Published on Jan 17, 2015 JoJo the friendly bottle nose dolphin that lives around the Turks and Caicos Islands has sustained an injury. This video shows that he is still behaving normally (for him!) even though he has a big gash probably from a boat propellor. I will keep updating his condition with more video everyday I find him.
-full video history from Jan 15, 2014
(Please remember if you encounter JOJO with a motor craft. Continue to drive in a straight line, JoJo is happy to dart around you and can do so without injury. He cannot predict your movements though. Please take care, help portect JoJo and his free pod in the Turks & Caicos.)
A different kind of TBT for me. You are looking at a defining moment in my life. PLEASE read what I have to say in its entirety. Thank you. Sandy McElhaney.
My name is Sandy McElhaney. I hold a Master’s Degree in Counseling from the University of Maryland. For over a decade I served as Director of Prevention for the National Mental Health Association. In this capacity I helped communities across the United States adopt researched and validated programs for the prevention of mental disorders. I advised federal agencies and congressional staff, served on the planning consortium for Healthy People 2010, the Nation’s Health Promotion and Disease Prevention Objectives and also as a member of President Clinton’s White House Conference on School Safety. I have authored numerous publications in my field.
“Our” dolphin was a calf named Bimini. Bimini’s job was to slap her tail and pose for pictures. She wanted NOTHING to do with it. She just wanted to do what kids do: She wanted to play. After a while, the trainer sent her off. In her place, came Cherie. One by one we lined up to kiss her. My turn finally came...I was eye to eye with her...then I saw the look...the same look that I had seen so many times in 2008...at the oncologist’s office...in the chemo suite...and in the mirror. The look of complete despair...of hopelessness...of a soul trying to find a life she once had. Read More....
If I still haven't convinced you, I ask you to go to this link and to do some reading: http://www.seashepherd.org/cove-guardians/facts.html & to follow Sea Shepherd Cove Guardians Page (official). I hope you will watch the LIVESTREAM coverage http://www.seashepherd.org/cove-guardians/livestream.html of the Taiji dolphin slaughter and captive trade.
Once you know better, you have a moral obligation to do better.
Help locally by visiting the Turks & Caicos Conservation Society
Add YOUR voice!
Currently our volunteers go into the communities on Providenciales, Grand Turk and Middle Caicos to pick up animals for surgery and return them to their owners. Through the support of the community the TCSPCA has performed over 2500 spay/neuter surgeries. Each animal receives rabies & distemper vaccination, a vaccination certificate, and an id tag. Responsible pet ownership is discussed with the family and they are left with our pet care brochure.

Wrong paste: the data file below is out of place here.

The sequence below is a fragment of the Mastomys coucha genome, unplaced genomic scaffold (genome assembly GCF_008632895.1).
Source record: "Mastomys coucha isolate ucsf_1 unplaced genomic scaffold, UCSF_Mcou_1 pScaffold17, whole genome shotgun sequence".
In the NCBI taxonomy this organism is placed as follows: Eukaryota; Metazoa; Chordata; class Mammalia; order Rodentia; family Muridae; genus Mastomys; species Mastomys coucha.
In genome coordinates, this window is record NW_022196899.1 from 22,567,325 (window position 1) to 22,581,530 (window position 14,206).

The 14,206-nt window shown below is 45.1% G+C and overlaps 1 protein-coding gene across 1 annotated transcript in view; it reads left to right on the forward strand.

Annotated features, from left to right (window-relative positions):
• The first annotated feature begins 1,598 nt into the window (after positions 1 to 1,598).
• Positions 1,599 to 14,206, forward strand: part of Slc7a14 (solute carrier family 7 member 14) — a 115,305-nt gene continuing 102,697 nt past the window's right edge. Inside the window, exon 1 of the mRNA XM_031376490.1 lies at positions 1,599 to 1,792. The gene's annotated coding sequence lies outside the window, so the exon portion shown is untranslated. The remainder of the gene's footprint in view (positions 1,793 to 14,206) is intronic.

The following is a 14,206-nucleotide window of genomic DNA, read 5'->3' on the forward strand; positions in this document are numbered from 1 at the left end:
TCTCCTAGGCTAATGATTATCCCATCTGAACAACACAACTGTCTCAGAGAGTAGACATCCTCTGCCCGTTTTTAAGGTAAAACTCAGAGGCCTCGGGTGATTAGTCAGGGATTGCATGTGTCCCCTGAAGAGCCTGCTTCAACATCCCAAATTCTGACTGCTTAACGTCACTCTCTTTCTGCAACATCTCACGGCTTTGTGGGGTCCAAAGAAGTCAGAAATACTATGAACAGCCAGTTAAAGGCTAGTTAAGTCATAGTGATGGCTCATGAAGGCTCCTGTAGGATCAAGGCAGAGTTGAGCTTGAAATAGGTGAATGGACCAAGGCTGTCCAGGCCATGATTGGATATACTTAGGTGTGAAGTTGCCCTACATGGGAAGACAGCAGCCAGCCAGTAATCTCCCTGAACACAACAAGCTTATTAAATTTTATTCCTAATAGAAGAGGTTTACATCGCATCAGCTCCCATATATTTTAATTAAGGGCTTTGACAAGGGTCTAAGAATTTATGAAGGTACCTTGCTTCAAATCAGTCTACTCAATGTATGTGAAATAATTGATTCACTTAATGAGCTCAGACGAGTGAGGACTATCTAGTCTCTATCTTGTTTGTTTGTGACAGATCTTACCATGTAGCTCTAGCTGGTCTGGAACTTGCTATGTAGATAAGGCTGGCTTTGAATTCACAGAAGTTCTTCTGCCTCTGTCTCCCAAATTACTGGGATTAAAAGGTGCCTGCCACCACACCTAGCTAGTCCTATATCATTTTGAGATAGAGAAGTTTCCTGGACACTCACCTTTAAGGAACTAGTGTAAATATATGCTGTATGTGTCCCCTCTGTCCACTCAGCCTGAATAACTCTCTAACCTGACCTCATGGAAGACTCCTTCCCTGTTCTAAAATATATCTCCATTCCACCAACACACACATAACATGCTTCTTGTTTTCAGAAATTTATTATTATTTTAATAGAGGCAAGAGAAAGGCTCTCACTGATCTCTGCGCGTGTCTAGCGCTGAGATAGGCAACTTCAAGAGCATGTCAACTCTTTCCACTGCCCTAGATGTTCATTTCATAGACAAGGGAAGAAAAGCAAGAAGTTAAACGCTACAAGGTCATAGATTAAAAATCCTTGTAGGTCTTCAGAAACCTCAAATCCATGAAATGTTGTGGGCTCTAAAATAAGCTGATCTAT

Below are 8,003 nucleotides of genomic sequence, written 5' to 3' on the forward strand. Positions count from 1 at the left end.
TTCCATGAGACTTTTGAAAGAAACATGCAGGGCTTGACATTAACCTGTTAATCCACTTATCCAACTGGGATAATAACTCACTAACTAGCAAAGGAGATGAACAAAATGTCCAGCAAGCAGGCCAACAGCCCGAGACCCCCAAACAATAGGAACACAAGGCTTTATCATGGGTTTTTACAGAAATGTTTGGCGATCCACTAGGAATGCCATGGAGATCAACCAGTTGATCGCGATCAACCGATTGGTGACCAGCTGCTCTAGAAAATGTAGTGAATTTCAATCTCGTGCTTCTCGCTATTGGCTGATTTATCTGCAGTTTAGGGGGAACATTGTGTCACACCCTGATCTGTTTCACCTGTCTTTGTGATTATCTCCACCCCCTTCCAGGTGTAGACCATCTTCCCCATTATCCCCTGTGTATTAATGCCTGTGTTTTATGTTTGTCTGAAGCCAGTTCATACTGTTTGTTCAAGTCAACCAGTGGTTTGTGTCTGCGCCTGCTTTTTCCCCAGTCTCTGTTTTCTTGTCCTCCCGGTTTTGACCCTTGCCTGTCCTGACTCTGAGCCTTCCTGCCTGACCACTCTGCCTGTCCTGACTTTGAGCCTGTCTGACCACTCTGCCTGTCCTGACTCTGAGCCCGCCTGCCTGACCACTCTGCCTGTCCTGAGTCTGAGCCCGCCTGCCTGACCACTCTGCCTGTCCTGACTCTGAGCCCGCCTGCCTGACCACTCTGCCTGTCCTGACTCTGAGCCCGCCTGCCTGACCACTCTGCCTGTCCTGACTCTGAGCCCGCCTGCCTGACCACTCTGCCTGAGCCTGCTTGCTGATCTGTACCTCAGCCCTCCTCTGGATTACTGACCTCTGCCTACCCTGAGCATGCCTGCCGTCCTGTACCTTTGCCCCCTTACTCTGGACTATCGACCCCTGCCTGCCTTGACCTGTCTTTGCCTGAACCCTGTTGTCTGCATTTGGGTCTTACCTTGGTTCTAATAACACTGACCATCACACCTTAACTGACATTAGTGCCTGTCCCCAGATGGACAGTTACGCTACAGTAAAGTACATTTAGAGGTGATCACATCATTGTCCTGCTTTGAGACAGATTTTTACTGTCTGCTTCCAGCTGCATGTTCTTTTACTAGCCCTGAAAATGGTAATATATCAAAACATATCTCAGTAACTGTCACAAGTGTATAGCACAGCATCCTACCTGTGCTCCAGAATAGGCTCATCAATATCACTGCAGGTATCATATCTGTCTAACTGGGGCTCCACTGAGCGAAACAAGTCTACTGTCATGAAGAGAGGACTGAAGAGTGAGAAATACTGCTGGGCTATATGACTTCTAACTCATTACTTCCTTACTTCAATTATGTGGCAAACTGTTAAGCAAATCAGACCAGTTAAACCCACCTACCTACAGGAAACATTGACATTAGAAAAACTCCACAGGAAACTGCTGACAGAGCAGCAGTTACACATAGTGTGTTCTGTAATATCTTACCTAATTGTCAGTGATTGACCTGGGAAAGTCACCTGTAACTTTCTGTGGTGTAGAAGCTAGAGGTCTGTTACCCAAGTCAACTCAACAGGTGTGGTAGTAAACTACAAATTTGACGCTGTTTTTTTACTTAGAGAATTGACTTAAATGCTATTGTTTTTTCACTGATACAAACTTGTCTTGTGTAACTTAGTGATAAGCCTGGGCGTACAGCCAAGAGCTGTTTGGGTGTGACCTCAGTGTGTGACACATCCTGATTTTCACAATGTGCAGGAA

Projects include the annual Christmas Fair, TCSPCA Dog Show, and our yearly calendar showcasing all the animals we have helped.
Other sources of revenue come from membership fees, private donations of money and pet related products including veterinary supplies and grants from the Potcake Foundation and the government Conservation Fund.
All animals in distress are rescued and placed with volunteers to recuperate. We work in conjunction with the Turks and Caicos Islands Fire and Rescue Service and individuals with specialized rescue skills.
Our “Red Bag” project is dedicated to picking up dead animals from roadways & private homes for the Turks and Caicos Islands Environmental Health Dept. to collect.
Fostering is done in private homes by our volunteers. The program is limited to 10 animals at any one time. Our preference is to adopt on island since it gives us an opportunity to involve families in pet care and to promote spay/neuter of other animals they might own.
A small number are adopted off-island and the donations of monies and pet products we receive from these adoptions go to support our other programs. Each animal is checked by a veterinarian and receives its vaccinations and an adoption certificate.
At least once a year we visit every Turks and Caicos Islands school to talk about responsible pet ownership. Our costumed mascot “Lucky, the Potcake” accompanies us to show children how to handle and care for dogs. We are working on getting the schools to incorporate our educational package into the school curriculum.
We visit communities to demonstrate how to bath animals to rid them of ticks, fleas and mange. In the near future we will be have a column in the weekly newspapers dedicated to animal issues. We also give guest lectures about animal issues to various organizations such as Rotary, Kiwanis and the Hotel Association.
We are working closely with the Turks and Caicos Islands government to develop a comprehensive Animal Control & Welfare plan for the country.
This plan includes the hiring of staff and setting up policies and procedures to deal with such issues as stray animals, dog registration, cruelty and the enforcement of the newly passed Dog Control Ordinance.
We are also lobbying government to put the proper procedures and policies in place to qualify the country for the Pet Passport Scheme.
We assist residents & hotels in how to deal with problems of stray or feral dogs on their property.
The TCSPCA, in conjunction with the Pegasus Foundation and WSPA, is working to improve the conditions at the horse and donkey pound in Grand Turk and to come up with long term solutions for these animals.
We are also working with residents on Pine Cay and the DECR to help with the control of feral cats in an effort to save the endangered Turks and Caicos Islands Rock Iguana.